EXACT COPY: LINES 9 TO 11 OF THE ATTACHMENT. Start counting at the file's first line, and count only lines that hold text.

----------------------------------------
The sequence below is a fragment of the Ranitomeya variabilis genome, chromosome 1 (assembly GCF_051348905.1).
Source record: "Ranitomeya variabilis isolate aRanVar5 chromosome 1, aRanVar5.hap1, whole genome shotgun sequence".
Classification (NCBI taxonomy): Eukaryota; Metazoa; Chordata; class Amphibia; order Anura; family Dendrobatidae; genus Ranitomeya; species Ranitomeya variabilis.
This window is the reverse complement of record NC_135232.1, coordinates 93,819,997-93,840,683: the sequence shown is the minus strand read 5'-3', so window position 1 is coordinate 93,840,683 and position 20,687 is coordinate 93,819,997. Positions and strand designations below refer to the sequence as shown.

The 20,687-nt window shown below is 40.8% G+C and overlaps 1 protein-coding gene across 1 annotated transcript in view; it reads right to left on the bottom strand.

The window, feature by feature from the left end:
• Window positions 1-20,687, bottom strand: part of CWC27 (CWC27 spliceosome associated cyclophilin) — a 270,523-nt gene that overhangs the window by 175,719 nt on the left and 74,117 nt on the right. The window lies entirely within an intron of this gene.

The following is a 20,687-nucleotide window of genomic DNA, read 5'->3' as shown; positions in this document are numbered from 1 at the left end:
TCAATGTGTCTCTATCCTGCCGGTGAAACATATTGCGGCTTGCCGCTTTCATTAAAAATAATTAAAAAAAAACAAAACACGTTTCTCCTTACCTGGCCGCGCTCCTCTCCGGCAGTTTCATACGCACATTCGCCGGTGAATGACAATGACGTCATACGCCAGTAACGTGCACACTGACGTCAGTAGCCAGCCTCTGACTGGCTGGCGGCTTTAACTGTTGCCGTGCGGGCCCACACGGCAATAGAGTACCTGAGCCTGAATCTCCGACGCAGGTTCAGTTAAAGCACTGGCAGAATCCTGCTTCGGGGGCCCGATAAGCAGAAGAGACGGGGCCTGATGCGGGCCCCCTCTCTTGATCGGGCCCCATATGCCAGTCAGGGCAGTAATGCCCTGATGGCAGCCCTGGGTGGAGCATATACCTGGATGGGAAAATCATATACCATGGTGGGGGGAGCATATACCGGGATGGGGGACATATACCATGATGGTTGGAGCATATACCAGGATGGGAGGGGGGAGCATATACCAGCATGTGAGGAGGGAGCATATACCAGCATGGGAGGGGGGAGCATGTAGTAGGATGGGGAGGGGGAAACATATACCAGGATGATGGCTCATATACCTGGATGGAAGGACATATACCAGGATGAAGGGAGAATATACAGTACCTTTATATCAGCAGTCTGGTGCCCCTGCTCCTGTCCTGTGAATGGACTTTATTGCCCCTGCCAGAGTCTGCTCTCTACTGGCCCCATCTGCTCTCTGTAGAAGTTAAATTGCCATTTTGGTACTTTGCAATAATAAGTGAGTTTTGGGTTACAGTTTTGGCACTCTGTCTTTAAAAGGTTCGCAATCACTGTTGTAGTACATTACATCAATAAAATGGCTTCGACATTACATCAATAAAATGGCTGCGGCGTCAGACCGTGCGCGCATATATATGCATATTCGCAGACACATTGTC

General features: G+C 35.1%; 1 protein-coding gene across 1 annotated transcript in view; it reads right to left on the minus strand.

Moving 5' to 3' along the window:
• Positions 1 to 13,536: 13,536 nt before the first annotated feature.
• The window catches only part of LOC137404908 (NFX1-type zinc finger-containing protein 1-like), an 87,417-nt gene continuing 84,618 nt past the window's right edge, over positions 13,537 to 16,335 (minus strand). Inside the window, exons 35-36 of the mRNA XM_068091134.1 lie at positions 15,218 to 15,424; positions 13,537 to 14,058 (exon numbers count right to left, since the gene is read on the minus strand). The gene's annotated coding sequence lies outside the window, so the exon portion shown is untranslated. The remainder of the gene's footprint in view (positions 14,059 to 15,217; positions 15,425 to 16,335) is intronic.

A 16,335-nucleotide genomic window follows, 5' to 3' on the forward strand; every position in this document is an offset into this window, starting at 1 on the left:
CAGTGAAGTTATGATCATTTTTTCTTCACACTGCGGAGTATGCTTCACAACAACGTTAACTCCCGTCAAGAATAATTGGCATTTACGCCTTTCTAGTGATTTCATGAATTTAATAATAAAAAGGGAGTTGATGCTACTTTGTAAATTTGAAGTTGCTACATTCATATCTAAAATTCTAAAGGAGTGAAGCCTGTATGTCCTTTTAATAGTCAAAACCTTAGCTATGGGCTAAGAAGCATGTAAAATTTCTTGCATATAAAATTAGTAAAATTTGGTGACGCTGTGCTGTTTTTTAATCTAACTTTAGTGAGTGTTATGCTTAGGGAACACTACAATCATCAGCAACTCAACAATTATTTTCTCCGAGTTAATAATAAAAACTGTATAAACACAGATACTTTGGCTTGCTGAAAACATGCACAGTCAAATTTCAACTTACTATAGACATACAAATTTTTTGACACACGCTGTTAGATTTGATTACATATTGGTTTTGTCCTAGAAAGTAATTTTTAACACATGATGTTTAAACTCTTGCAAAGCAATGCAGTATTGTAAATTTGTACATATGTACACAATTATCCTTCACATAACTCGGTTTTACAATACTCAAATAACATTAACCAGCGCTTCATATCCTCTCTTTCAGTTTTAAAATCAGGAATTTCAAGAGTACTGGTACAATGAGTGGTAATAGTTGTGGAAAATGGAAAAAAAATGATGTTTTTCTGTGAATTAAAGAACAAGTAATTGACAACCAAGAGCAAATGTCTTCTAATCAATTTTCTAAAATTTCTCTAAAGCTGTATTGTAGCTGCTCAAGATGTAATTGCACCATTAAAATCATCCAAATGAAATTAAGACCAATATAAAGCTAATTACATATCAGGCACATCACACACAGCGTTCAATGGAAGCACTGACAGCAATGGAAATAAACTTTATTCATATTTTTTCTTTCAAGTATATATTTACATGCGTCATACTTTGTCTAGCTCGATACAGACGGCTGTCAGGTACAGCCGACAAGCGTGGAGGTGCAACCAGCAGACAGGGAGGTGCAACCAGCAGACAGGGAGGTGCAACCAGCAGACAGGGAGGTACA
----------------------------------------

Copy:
TCAATGTGTCTCTATCCTGCCGGTGAAACATATTGCGGCTTGCCGCTTTCATTAAAAATAATTAAAAAAAAACAAAACACGTTTCTCCTTACCTGGCCGCGCTCCTCTCCGGCAGTTTCATACGCACATTCGCCGGTGAATGACAATGACGTCATACGCCAGTAACGTGCACACTGACGTCAGTAGCCAGCCTCTGACTGGCTGGCGGCTTTAACTGTTGCCGTGCGGGCCCACACGGCAATAGAGTACCTGAGCCTGAATCTCCGACGCAGGTTCAGTTAAAGCACTGGCAGAATCCTGCTTCGGGGGCCCGATAAGCAGAAGAGACGGGGCCTGATGCGGGCCCCCTCTCTTGATCGGGCCCCATATGCCAGTCAGGGCAGTAATGCCCTGATGGCAGCCCTGGGTGGAGCATATACCTGGATGGGAAAATCATATACCATGGTGGGGGGAGCATATACCGGGATGGGGGACATATACCATGATGGTTGGAGCATATACCAGGATGGGAGGGGGGAGCATATACCAGCATGTGAGGAGGGAGCATATACCAGCATGGGAGGGGGGAGCATGTAGTAGGATGGGGAGGGGGAAACATATACCAGGATGATGGCTCATATACCTGGATGGAAGGACATATACCAGGATGAAGGGAGAATATACAGTACCTTTATATCAGCAGTCTGGTGCCCCTGCTCCTGTCCTGTGAATGGACTTTATTGCCCCTGCCAGAGTCTGCTCTCTACTGGCCCCATCTGCTCTCTGTAGAAGTTAAATTGCCATTTTGGTACTTTGCAATAATAAGTGAGTTTTGGGTTACAGTTTTGGCACTCTGTCTTTAAAAGGTTCGCAATCACTGTTGTAGTACATTACATCAATAAAATGGCTTCGACATTACATCAATAAAATGGCTGCGGCGTCAGACCGTGCGCGCATATATATGCATATTCGCAGACACATTGTC

General features: G+C 35.1%; 1 protein-coding gene across 1 annotated transcript in view; it reads right to left on the minus strand.

Moving 5' to 3' along the window: